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  • Author or Editor: Carrie Reinhardt Adams x
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Program developers and administrators in settings such as botanical gardens are increasingly in need of information on the needs and interests of various groups. A need also exists for information on how to broaden interests in garden displays (exhibits including both plants and signs centered on a theme or topic) and increase the diversity of visitors. This article reports on research that explored visitor perceptions of an ethnic garden display highlighting African-American contributions to horticulture. The research also examined overall attitudes toward a botanic garden in Florida where the display was constructed. The results suggested that race did not affect visitors’ overall attitudes toward a botanic garden. Younger visitors, those who visit gardens more, and weekend visitors had a more positive attitude toward botanic gardens. Race was, however, related to visitor attitude toward the ethnic display. African-Americans liked the African-American horticulture display more than any other ethnic group. Sociodemographic characteristics, frequency of botanic garden visits, and time of year for visits all shaped visitor attitudes and opinions.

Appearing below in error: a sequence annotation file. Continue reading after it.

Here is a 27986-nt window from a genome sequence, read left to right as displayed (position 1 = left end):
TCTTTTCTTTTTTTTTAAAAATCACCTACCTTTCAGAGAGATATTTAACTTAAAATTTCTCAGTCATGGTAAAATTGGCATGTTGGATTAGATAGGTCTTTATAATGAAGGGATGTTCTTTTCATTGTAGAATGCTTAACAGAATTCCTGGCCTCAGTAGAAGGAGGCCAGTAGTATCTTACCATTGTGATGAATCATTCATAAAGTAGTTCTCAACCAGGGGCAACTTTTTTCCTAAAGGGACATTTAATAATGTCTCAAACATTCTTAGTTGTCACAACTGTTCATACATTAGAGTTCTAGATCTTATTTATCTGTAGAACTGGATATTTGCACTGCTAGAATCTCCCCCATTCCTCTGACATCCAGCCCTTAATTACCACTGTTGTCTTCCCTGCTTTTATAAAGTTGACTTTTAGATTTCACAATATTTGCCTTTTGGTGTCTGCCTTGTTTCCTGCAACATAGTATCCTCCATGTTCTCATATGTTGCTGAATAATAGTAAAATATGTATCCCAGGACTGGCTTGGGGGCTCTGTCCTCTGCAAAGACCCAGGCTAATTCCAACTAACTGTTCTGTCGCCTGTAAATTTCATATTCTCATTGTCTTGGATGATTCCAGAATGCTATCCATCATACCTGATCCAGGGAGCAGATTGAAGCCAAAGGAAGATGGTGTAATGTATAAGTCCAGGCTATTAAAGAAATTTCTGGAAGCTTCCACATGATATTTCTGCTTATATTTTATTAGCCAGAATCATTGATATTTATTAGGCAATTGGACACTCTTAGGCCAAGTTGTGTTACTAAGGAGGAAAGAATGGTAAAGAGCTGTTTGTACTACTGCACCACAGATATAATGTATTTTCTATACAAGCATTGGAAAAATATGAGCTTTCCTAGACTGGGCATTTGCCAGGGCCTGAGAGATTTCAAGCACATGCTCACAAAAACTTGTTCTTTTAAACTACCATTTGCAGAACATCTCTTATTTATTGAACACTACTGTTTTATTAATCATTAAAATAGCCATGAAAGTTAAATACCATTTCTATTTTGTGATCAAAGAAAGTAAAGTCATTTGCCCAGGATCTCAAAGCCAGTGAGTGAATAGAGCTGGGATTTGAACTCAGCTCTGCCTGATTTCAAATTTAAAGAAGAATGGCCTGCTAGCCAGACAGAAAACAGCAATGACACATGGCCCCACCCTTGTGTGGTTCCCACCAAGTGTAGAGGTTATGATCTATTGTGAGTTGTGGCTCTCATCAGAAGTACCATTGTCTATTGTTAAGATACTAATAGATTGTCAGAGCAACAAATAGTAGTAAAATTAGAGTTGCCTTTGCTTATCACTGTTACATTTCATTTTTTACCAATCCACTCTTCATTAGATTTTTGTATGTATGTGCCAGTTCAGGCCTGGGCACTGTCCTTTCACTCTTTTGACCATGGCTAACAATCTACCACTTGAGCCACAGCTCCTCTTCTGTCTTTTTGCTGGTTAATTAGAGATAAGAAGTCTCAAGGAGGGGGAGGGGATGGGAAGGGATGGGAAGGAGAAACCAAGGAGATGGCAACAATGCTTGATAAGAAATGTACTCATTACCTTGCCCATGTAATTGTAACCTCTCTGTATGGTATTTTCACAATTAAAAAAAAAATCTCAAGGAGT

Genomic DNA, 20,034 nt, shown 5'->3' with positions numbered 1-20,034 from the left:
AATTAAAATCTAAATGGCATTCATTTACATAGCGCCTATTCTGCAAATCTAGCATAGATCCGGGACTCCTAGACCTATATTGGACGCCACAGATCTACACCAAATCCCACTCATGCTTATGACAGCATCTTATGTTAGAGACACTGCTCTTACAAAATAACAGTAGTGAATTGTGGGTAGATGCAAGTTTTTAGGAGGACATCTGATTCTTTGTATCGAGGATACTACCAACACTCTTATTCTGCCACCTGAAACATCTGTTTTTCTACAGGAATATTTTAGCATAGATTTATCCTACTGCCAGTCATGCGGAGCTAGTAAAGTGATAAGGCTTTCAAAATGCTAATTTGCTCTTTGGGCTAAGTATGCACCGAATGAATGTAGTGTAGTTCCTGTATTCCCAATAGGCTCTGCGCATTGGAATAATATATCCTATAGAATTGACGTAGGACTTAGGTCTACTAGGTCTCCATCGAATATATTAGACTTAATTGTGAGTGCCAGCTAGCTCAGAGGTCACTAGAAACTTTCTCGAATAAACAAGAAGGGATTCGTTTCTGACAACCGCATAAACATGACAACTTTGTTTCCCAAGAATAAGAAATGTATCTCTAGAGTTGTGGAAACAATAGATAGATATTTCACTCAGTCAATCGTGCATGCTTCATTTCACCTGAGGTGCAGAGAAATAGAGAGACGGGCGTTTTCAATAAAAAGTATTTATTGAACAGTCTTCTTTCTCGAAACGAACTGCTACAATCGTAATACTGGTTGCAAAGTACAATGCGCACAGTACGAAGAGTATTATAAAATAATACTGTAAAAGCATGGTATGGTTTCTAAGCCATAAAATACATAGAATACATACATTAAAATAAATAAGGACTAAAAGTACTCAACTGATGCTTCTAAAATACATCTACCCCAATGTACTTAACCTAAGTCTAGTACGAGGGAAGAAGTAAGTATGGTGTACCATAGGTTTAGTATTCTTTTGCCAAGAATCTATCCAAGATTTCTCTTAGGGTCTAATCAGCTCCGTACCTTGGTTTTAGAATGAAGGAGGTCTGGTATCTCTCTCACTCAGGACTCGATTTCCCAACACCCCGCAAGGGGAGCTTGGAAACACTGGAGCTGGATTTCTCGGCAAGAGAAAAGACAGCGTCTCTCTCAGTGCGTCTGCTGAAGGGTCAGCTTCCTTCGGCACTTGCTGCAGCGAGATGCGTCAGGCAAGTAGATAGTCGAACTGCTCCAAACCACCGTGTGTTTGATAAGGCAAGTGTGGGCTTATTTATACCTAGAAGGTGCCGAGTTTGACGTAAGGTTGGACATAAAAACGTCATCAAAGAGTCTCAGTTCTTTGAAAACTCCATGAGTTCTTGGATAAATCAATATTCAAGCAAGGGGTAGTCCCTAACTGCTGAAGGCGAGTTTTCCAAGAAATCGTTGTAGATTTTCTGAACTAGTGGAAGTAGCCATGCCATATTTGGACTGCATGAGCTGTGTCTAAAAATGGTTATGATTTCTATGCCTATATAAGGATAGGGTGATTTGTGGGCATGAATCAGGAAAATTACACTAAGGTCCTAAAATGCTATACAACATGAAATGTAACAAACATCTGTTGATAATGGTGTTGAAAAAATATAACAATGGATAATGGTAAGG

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Traditional college students do not fit the demographic profile of people who are driving increased sales in gardening and landscaping or the use of native wildflowers. However, today's college students, especially those in plant-related disciplines, may be making future decisions regarding the use of native wildflowers for various applications. Many college students may be unaware of or disinterested in native wildflowers. We used a web-based survey to gauge awareness and interest of native wildflowers in Florida college students enrolled in plant-related disciplines. While students have a generally low awareness of native wildflowers, they expressed high levels of interest in learning more about the identification or cultivation of these species, seeing wildflowers, particularly on their campuses, and using wildflowers in different settings. Students were also interested in purchasing native wildflower seeds or finished plants from local retailers rather than through the Internet. We used student responses from this study to discuss education and marketing opportunities toward native wildflowers.

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